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Tent Pegs Explained

We have all had that feeling like we are trying to fit a square peg into a round hole when trying to tie down our awnings and tents. Just as we have all suffered through a stubborn peg that won’t go into the ground or one that just keeps coming out.

Fear not, there really is a peg for every occasion. Here, we list the most common, when to use them and why.

Bent Wire Pegs

These are the default pegs which come with nearly every tent and awning sold. A simple and elegant design, the bent wire peg comes in different lengths and thicknesses but that’s where the innovation stops.

They are the jack of all trades and will do the job in most scenarios but their inability to work in sand, issues with bending when driven into hard ground, and weight are the reasons we see specialist pegs like the below.

Strike-through Pegs

We have all picked up a rock or hammer and given a bent-wire peg a smack. Sometimes the result is perfect but often we glance off the side of the peg or worse, the peg bends. The strike-through peg is designed specifically to be able to be driven into the ground with blunt force, but there are many variations.

You can get strike-through pegs that resemble a bent-wire peg with an added strike-zone on the head. These are often no less resistant to bending than a traditional bent-wire peg so expect to bend them often. Consider avoiding them.

Then there are shaped pegs that have been designed to minimise bending. These are often angled metal or t-shaped plastic. The one thing they have in common is they have a larger surface area to drive into the ground, and therefore require more effort.

In soft soils and sand, a larger strike-through peg is a good thing as the increased size can give good grip. However, you lose some portability due to their bulk.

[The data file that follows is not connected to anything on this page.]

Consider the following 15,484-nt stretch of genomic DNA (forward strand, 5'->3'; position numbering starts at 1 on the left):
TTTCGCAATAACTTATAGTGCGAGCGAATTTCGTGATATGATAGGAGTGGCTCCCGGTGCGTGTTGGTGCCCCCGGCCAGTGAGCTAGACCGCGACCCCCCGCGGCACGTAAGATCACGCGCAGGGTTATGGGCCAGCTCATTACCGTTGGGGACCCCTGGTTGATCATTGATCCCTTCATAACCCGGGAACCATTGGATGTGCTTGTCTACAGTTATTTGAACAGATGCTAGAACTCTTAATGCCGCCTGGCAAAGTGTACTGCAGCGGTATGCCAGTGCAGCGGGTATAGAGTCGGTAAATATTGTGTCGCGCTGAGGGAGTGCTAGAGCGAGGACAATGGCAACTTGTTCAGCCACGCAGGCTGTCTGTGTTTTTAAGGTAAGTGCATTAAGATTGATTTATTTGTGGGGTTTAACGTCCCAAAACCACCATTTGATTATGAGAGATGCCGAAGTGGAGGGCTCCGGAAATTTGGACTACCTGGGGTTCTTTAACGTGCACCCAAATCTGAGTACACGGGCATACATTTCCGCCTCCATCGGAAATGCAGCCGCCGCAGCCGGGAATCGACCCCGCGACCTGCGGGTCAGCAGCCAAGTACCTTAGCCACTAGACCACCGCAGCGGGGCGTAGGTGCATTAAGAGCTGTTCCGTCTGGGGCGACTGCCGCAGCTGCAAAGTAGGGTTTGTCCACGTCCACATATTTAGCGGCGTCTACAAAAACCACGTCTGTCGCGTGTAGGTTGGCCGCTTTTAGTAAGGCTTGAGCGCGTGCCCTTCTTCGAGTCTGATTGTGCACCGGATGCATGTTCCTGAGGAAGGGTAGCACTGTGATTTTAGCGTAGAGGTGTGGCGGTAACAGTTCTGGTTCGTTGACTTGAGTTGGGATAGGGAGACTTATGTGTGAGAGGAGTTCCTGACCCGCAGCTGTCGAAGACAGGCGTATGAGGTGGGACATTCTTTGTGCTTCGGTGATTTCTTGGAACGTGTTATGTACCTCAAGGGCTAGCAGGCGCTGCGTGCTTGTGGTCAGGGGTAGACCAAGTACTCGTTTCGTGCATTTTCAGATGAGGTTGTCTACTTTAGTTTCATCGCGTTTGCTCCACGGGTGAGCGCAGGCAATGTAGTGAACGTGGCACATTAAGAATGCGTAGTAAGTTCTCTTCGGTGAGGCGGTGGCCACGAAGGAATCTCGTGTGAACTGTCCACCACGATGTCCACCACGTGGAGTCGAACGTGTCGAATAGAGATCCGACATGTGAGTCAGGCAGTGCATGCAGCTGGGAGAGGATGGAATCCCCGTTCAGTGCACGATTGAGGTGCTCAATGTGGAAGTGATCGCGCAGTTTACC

Screw-in Pegs

Probably the best innovation in ground holding, the screw-in peg has become popular due to its excellent adhesion, easy insertion and smaller size.

Looking like a big screw, screw-in pegs typically need a driver to be inserted, like a battery drill or impact gun, which is their biggest downfall. Some options, particularly big variants designed for use in sand, can be wound into soil by hand, but the smaller, more compact ones are almost impossible to use in hard soils without an electric driver, meaning you have to carry a charged driver at all times.

Available in metal and plastic and with different diameters, there are screw-in pegs for all soil types and there are a number of companies now retailing screw-in pegs online. Look for pegs that come with an easy attachment option for your guy-ropes, or if you’re using them to secure a ground tarp, look for ones that include a washer at the head, or find a washer to suit, as without one these pegs can bind with your tarp and tear it if driven in quickly.

MEET THE AUTHORTim Van Duyl

Tim van Duyl

Coming from marine publishing Tim now oversees Caravan World and Trade-a-Boat for the Adventures Group as their Senior Editor. With experience garnered from travelling the breadth and width of his home country New Zealand in all manner of ways, his mission is to see all Australia has to offer. Having already sampled Cape York, Murray-Sunset National Park, Wilsons Promontory and the bulk of Victoria’s West, he has plans to add to the small parts of WA and NT already seen. When not on the road you can find Tim passing time at lakes around Australia or in the high country camping with his close friends and family with the Murrindindi a popular spot.

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